Circa Apartments Blog

Apartment Gardening: How to Plant an Herb Garden

Having a really successful herb garden while living in an apartment is a lot easier than it seems. With the right tools, a little bit of research and patience you can turn the private patio or balcony of your apartment into a lush space that features fresh and fragrant herbs. Not only will having an herb garden enhance your outdoor space but you will also have the luxury of fresh herbs readily available for easy weeknight meals or your next gourmet get-together. 

First, select your space and assess the sunlight situation. Many apartments feature a private patio or balcony. This is the ideal spot for your new garden, provided the light is just right. If you have outdoor space that is in the shade all day, it’s probably not going to yield the desired results. Most plants are good with about 6 hours in the sun, some even less. 

When you have decided that you have the right space in mind, gather your supplies. You can start purchasing planting and gardening equipment at any time of the year, but don’t actually want to plant until you are sure that outside temperatures won’t reach the freezing point again. Research your planting zone if you need help figuring this out. As for other supplies, think about the containers you want to use. It’s tempting to choose what is cutest, but this is the time to choose what is most practical, and what will work best in the space, and sunlight, that you have. Lastly, invest in some sort of “potting mix” soil and a good hand-held garden spade.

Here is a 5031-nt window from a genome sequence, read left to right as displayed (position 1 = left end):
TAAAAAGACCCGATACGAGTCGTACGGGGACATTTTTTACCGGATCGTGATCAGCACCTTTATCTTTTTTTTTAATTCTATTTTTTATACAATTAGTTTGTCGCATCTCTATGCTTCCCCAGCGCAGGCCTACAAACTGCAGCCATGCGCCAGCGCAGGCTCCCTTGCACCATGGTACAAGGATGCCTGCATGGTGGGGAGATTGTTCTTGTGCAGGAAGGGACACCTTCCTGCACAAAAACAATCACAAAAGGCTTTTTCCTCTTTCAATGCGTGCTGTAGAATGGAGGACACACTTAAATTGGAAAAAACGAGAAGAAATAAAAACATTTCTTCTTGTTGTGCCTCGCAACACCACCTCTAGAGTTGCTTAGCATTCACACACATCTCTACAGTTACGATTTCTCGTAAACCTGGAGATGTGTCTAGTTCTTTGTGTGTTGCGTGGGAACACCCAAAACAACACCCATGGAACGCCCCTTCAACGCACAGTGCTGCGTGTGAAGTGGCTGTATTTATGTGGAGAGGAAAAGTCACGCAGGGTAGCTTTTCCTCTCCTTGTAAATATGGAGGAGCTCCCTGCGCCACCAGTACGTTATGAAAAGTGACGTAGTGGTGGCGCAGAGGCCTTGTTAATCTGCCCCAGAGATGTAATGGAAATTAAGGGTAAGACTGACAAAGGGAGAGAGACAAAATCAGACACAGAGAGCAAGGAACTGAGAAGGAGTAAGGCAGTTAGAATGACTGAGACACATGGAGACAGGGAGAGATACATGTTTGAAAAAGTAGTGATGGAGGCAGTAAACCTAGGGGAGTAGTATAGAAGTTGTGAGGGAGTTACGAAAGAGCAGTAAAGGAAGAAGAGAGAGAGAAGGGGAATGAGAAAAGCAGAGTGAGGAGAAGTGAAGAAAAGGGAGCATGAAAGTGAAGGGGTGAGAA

Now that you have space and tools, the next step is to buy your plants. While there is something so very romantic about starting plants from seeds it’s easiest and best to start with plants that are already thriving. You can purchase these anywhere from a local farmer’s market to your nearest big box hardware store to even the local nursery in your neighborhood. Make sure you also save the tags that come in the plants. There is vital information on there including planting depth and distance from other plants, water recommendations, and sunlight requirements. 

Now you are ready to plant!  Start by placing soil in whatever pot or container you choose, leaving wells for the new plants. Make sure you leave enough space between each well, as the plant roots will spread over the course of the summer. Never grab your plant by the leaves, as you want to keep the roots intact. Grab your plant by the stems and slowly remove it from the pot in which you bought it. If the root ball is in one huge clump, loosen it with your hands a little, this will help the roots settle in the new soil. Fill the space around the well and the roots with more soil, and pat down lightly. Water your plant, liberally. That’s it! You’re done!

Remember to frequently trim and water your herb garden. Do your research on how to harvest your herbs for home use. For example, cut basil by the stem, not the leaf. Where you cut basil, a new sprout will form, making the plant fuller as the summer wears on. Even though you might not need the use of a specific herb right away, it’s good to keep the plants at a manageable size. There are a few simple methods to preserve herbs that can last you not only through the season, but as the cold starts to set in as well. 


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May 30